When Ignorance Isn’t Bliss

My oped today is on the role of information in tax reform. Full text over the fold.


Make Taxpayers Literate, Australian Financial Review, 21 April 2009

Would the rich pay more tax if we replaced the current income tax system with a flat tax? What about if we abolished the income tax and raised the GST?

If you answered ‘no’ to both these questions, then you’re in line with what virtually all tax experts – left and right – believe is true in developed countries. But when researcher Joel Slemrod put these questions to a sample of the US population, 41 percent said ‘yes’. They thought that under a flat income or consumption tax, the rich would pay more tax. Assuming the experts are correct, it looks like 4 out of 10 Americans fundamentally misunderstand their tax system.

What is startling about this is that most tax analysis generally begins from the premise that people have a perfect understanding of the system. For example, a major policy focus in Australia over recent years has been on ensuring that the tax and benefit system does not overly penalise the move from welfare into work. Implicitly, most of those who argue for lowering ‘effective marginal tax rates’ assume that people are well-informed about the system, and can calculate how getting a job or changing their hours will affect their tax bill and welfare cheque.

In many contexts, the economic assumption of ‘perfect information’ is a reasonable approximation of the real world. But when it comes to complex systems like taxes and family benefits, it becomes increasingly tenuous to claim that the typical person knows the system.

Lately, economists working in the field of ‘behavioural public finance’ have begun to implement a series of randomised experiments to test the extent to which salient information matters. One of the leaders of this field is Raj Chetty, a lanky whiz kid who at the ripe age of 29 is a full professor at Harvard University.

With co-author Emmanuel Saez, Chetty ran an experiment in which tax agents were randomly required to inform low-income workers about the parameters of the Earned Income Tax Credit (EITC), an in-work benefit for poor families. Tax agents who complied with the program induced a substantial increase in earnings among their clients. Indeed, Chetty and Saez estimate that a small amount of additional information (a two-minute tutorial and a follow-up letter) led to a big increase in earnings. ‘Teaching the tax code’ had the same impact as a one-third increase in the generosity of the credit.

The results of this experiment fly in the face of conventional economic wisdom. Under the US EITC, poor families can be eligible for thousands of dollars annually. For economists, observing taxpayers who are ignorant about the basic parameters of the system is like seeing pedestrians stepping over a pile of $20 notes strewn on the footpath.

In another exercise, Chetty and his co-authors Kory Kroft and Adam Looney showed that it is not only information about taxes that matters, but also whether that information is ‘in your face’. For this experiment, they exploited the fact that product prices in the US do not include sales taxes. Working with a grocery store, they posted tax-inclusive prices on a series of randomly selected products, and watched to see how it affected consumer behaviour. When surveyed, consumers typically knew that tax would be applied at the checkout – yet posting a tax-inclusive price on the shelf still reduced demand by 8 percent. (Subsequent Harvard research backs up the finding that sales taxes are especially salient: incentives to buy a hybrid car are seven times more effective if delivered through sales tax waivers than via income tax credits.)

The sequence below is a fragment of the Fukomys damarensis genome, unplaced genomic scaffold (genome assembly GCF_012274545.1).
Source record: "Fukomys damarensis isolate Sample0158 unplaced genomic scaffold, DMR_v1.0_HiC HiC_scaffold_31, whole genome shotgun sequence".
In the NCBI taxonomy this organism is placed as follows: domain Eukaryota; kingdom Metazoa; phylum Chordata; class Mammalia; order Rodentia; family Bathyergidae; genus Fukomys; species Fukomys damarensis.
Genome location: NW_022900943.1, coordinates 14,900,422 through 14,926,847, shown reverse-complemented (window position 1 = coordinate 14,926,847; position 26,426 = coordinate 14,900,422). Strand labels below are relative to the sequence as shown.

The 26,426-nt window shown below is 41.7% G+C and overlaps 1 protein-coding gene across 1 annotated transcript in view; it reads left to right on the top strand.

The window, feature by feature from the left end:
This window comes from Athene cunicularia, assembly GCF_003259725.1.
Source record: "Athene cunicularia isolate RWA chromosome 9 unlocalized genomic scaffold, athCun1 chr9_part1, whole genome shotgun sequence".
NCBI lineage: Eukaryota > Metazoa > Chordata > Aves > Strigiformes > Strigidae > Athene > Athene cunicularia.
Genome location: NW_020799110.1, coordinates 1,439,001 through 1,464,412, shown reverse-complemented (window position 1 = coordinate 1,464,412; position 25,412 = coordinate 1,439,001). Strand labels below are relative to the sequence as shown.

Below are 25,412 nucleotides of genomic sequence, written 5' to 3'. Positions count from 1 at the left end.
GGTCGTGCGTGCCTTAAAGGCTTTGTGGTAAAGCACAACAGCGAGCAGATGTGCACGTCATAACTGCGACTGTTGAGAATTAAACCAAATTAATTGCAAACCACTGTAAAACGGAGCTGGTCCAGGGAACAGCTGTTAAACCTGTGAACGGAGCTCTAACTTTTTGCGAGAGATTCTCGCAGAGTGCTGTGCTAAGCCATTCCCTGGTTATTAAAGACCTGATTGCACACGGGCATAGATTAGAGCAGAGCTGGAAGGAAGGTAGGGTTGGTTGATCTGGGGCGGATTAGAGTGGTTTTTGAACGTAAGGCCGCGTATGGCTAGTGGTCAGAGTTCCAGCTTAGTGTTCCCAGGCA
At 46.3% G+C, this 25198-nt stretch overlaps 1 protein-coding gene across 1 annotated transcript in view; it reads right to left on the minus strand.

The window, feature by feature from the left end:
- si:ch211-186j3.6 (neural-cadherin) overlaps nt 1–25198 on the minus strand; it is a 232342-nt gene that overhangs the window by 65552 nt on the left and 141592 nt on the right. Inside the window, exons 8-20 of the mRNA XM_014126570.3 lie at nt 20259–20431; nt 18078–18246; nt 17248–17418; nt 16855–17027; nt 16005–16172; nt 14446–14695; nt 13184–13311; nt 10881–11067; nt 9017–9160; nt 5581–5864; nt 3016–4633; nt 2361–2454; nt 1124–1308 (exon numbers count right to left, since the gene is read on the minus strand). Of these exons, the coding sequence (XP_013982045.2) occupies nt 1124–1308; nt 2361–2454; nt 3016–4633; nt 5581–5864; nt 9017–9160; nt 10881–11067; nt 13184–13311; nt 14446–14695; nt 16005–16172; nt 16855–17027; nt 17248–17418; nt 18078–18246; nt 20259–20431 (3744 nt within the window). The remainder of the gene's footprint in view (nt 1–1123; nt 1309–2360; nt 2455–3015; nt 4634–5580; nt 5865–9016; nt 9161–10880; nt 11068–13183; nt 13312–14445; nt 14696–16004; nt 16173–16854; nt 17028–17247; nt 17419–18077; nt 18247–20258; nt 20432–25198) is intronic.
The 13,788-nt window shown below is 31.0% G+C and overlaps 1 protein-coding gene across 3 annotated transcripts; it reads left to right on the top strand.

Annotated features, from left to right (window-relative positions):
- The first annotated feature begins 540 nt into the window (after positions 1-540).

Although I know of no Australian surveys that have comprehensively measured ‘tax literacy’, there are reasons to think that Chetty’s findings might apply here. The expansion of family tax benefits and child care benefits to the middle class – and the sheer frequency with which these policies change – make it pretty improbable that everyone is up to date with the latest policy. And Australians are world-leaders in our use of tax agents. When three-quarters of individual taxpayers require professional help to lodge their return, it’s surely a hint that the system has grown too complex.

Speaking to the National Press Club last November, Treasury Secretary Ken Henry told the tale of his conversation with ‘Jim from Jericho’, and emphasised the wisdom of ‘bar room conversations of practical people’. But as well as listening to what voters already know, tax reformers should focus on issues of information and salience. Indeed, the way a policy is designed and understood might be as important as its price tag.

Andrew Leigh is an economist in the Research School of Social Sciences at the Australian National University.

About these ads
This entry was posted in Behavioural Economics, Tax. Bookmark the permalink.

6 Responses to When Ignorance Isn’t Bliss

  1. Kevin Cox says:

    There is no reason that a tax system given the information about my circumstances cannot automatically determine and show my options and suggest an appropriate action.